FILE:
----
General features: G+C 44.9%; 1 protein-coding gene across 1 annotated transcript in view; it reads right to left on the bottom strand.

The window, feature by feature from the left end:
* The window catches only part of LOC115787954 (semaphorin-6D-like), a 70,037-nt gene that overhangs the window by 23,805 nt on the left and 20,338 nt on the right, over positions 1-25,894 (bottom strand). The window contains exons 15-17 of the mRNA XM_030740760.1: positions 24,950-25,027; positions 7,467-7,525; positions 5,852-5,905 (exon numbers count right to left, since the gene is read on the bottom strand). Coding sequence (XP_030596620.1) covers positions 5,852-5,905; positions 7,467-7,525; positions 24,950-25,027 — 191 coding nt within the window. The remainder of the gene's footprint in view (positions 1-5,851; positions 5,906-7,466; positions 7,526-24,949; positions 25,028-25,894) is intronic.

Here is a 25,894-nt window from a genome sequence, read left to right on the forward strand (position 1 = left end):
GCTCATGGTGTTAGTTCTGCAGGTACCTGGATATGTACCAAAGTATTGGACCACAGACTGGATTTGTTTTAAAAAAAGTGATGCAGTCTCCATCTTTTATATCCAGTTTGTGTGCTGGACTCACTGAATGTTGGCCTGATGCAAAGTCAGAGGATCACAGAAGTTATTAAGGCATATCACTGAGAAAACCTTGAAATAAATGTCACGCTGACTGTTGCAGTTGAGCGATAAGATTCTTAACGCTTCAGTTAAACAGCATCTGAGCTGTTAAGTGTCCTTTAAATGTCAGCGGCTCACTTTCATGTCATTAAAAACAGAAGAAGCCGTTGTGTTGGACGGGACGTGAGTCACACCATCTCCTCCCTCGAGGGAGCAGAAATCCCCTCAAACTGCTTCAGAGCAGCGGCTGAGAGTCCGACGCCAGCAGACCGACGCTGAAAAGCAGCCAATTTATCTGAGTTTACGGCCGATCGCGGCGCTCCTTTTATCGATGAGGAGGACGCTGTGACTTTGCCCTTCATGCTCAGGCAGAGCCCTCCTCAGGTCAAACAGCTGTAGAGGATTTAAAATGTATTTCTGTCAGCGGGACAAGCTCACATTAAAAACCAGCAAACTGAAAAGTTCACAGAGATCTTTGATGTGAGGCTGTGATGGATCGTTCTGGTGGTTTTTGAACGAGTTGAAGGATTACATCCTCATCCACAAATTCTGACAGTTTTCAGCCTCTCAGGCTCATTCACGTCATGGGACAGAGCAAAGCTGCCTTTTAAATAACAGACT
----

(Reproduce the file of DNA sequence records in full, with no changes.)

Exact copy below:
General features: G+C 44.9%; 1 protein-coding gene across 1 annotated transcript in view; it reads right to left on the bottom strand.

The window, feature by feature from the left end:
* The window catches only part of LOC115787954 (semaphorin-6D-like), a 70,037-nt gene that overhangs the window by 23,805 nt on the left and 20,338 nt on the right, over positions 1-25,894 (bottom strand). The window contains exons 15-17 of the mRNA XM_030740760.1: positions 24,950-25,027; positions 7,467-7,525; positions 5,852-5,905 (exon numbers count right to left, since the gene is read on the bottom strand). Coding sequence (XP_030596620.1) covers positions 5,852-5,905; positions 7,467-7,525; positions 24,950-25,027 — 191 coding nt within the window. The remainder of the gene's footprint in view (positions 1-5,851; positions 5,906-7,466; positions 7,526-24,949; positions 25,028-25,894) is intronic.

Here is a 25,894-nt window from a genome sequence, read left to right on the forward strand (position 1 = left end):
GCTCATGGTGTTAGTTCTGCAGGTACCTGGATATGTACCAAAGTATTGGACCACAGACTGGATTTGTTTTAAAAAAAGTGATGCAGTCTCCATCTTTTATATCCAGTTTGTGTGCTGGACTCACTGAATGTTGGCCTGATGCAAAGTCAGAGGATCACAGAAGTTATTAAGGCATATCACTGAGAAAACCTTGAAATAAATGTCACGCTGACTGTTGCAGTTGAGCGATAAGATTCTTAACGCTTCAGTTAAACAGCATCTGAGCTGTTAAGTGTCCTTTAAATGTCAGCGGCTCACTTTCATGTCATTAAAAACAGAAGAAGCCGTTGTGTTGGACGGGACGTGAGTCACACCATCTCCTCCCTCGAGGGAGCAGAAATCCCCTCAAACTGCTTCAGAGCAGCGGCTGAGAGTCCGACGCCAGCAGACCGACGCTGAAAAGCAGCCAATTTATCTGAGTTTACGGCCGATCGCGGCGCTCCTTTTATCGATGAGGAGGACGCTGTGACTTTGCCCTTCATGCTCAGGCAGAGCCCTCCTCAGGTCAAACAGCTGTAGAGGATTTAAAATGTATTTCTGTCAGCGGGACAAGCTCACATTAAAAACCAGCAAACTGAAAAGTTCACAGAGATCTTTGATGTGAGGCTGTGATGGATCGTTCTGGTGGTTTTTGAACGAGTTGAAGGATTACATCCTCATCCACAAATTCTGACAGTTTTCAGCCTCTCAGGCTCATTCACGTCATGGGACAGAGCAAAGCTGCCTTTTAAATAACAGACT